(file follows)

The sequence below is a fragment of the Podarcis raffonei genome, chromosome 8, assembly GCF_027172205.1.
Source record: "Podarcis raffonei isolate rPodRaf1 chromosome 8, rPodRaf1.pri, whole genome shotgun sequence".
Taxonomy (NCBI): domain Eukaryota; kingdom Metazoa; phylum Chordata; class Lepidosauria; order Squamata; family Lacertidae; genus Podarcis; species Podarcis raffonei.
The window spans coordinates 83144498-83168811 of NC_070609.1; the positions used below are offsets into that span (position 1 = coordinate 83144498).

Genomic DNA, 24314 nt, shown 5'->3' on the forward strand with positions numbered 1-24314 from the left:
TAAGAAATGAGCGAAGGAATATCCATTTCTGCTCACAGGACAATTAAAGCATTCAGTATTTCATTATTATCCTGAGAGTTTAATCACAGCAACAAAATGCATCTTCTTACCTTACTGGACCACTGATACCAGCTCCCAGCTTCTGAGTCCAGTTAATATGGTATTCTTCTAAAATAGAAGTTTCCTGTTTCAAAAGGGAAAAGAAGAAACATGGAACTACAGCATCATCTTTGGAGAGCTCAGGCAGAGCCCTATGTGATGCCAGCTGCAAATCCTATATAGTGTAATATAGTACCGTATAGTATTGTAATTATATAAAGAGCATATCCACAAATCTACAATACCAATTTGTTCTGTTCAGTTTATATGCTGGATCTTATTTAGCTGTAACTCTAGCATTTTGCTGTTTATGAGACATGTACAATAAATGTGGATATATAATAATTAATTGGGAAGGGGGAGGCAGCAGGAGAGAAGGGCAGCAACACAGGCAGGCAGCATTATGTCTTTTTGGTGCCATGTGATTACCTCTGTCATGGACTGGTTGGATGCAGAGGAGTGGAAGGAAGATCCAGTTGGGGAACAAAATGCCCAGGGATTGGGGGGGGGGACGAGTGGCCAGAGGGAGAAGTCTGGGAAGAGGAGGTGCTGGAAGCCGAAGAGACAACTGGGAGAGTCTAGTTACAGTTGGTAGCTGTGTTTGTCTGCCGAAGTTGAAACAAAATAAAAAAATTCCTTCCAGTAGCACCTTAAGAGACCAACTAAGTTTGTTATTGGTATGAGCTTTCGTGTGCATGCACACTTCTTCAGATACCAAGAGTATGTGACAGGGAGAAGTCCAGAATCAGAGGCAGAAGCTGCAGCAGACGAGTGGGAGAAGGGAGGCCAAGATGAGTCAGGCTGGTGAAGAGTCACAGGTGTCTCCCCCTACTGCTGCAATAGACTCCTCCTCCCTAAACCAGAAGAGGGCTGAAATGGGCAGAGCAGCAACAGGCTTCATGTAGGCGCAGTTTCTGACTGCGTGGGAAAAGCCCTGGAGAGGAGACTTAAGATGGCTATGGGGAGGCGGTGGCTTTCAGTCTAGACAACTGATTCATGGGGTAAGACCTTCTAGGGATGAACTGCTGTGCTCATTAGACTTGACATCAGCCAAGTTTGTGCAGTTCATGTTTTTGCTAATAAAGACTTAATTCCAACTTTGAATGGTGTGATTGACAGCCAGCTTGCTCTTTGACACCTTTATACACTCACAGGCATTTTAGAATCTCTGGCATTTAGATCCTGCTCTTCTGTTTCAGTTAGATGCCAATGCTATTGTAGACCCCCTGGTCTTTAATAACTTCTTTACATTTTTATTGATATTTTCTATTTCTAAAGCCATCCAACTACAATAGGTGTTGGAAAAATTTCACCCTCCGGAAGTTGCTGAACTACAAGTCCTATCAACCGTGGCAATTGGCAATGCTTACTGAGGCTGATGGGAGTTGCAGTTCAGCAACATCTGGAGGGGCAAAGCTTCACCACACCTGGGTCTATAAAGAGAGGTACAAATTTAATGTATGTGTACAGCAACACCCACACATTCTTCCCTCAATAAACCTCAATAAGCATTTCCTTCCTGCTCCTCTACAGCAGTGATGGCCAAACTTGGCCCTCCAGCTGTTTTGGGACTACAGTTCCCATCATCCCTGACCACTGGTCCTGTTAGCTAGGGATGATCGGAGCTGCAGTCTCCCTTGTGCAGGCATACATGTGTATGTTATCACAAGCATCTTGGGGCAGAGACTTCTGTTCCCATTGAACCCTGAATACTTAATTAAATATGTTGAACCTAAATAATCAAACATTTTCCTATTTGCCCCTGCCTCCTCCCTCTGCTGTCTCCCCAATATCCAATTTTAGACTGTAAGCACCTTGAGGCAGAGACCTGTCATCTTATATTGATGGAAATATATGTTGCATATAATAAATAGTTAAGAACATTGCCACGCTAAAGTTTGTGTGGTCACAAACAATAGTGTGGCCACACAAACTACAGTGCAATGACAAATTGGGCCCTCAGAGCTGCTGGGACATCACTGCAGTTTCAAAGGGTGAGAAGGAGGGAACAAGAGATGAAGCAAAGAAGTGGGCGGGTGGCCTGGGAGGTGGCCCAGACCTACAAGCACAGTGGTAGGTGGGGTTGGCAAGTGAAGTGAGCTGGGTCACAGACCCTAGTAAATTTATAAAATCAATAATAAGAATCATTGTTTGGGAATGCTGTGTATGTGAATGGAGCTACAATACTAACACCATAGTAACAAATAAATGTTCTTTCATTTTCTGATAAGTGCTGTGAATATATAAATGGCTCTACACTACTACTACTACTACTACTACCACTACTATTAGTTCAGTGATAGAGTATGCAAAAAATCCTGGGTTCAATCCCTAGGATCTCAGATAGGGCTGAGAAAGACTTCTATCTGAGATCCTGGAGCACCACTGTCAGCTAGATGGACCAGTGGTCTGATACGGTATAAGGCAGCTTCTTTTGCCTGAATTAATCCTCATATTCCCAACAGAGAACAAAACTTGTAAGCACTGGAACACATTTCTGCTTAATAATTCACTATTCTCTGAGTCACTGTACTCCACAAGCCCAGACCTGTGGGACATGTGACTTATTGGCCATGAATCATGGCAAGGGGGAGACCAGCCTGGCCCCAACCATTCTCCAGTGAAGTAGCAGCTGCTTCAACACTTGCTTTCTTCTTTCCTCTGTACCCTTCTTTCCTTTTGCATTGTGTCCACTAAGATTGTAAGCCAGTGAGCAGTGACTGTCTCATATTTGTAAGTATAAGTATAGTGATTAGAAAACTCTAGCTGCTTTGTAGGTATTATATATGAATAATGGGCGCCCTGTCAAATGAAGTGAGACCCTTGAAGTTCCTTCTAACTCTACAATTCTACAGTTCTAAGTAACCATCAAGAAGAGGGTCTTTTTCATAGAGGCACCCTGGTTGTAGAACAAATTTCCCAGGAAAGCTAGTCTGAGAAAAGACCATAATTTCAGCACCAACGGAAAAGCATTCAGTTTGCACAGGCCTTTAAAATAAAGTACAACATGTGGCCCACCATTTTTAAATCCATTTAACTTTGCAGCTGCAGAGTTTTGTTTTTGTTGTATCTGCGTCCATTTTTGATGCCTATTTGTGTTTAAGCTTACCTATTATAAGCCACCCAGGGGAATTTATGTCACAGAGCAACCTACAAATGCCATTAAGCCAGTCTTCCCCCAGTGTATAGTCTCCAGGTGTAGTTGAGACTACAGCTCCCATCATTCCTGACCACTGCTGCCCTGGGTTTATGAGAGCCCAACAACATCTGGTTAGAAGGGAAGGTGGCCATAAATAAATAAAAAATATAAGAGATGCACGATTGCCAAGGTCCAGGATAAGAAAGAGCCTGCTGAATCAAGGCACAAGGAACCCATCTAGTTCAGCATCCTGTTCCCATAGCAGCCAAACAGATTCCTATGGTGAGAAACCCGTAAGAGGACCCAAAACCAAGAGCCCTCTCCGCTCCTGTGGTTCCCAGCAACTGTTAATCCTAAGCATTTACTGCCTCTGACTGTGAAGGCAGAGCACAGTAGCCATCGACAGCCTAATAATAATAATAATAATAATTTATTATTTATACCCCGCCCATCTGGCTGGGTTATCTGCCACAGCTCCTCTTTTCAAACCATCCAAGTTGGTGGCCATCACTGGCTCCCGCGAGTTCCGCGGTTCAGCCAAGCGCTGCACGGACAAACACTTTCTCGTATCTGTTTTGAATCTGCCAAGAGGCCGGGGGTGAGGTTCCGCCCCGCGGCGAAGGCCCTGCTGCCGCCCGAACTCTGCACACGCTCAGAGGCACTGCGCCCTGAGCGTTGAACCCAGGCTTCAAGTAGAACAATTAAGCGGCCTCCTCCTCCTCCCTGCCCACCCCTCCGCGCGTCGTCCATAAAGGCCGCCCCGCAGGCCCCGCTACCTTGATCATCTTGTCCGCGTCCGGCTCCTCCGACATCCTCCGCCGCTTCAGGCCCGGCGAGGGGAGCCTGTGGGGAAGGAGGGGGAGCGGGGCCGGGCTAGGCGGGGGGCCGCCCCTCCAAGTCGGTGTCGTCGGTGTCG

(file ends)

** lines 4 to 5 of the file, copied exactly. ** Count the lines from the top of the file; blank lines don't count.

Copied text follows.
The window spans coordinates 83144498-83168811 of NC_070609.1; the positions used below are offsets into that span (position 1 = coordinate 83144498).

Genomic DNA, 24314 nt, shown 5'->3' on the forward strand with positions numbered 1-24314 from the left: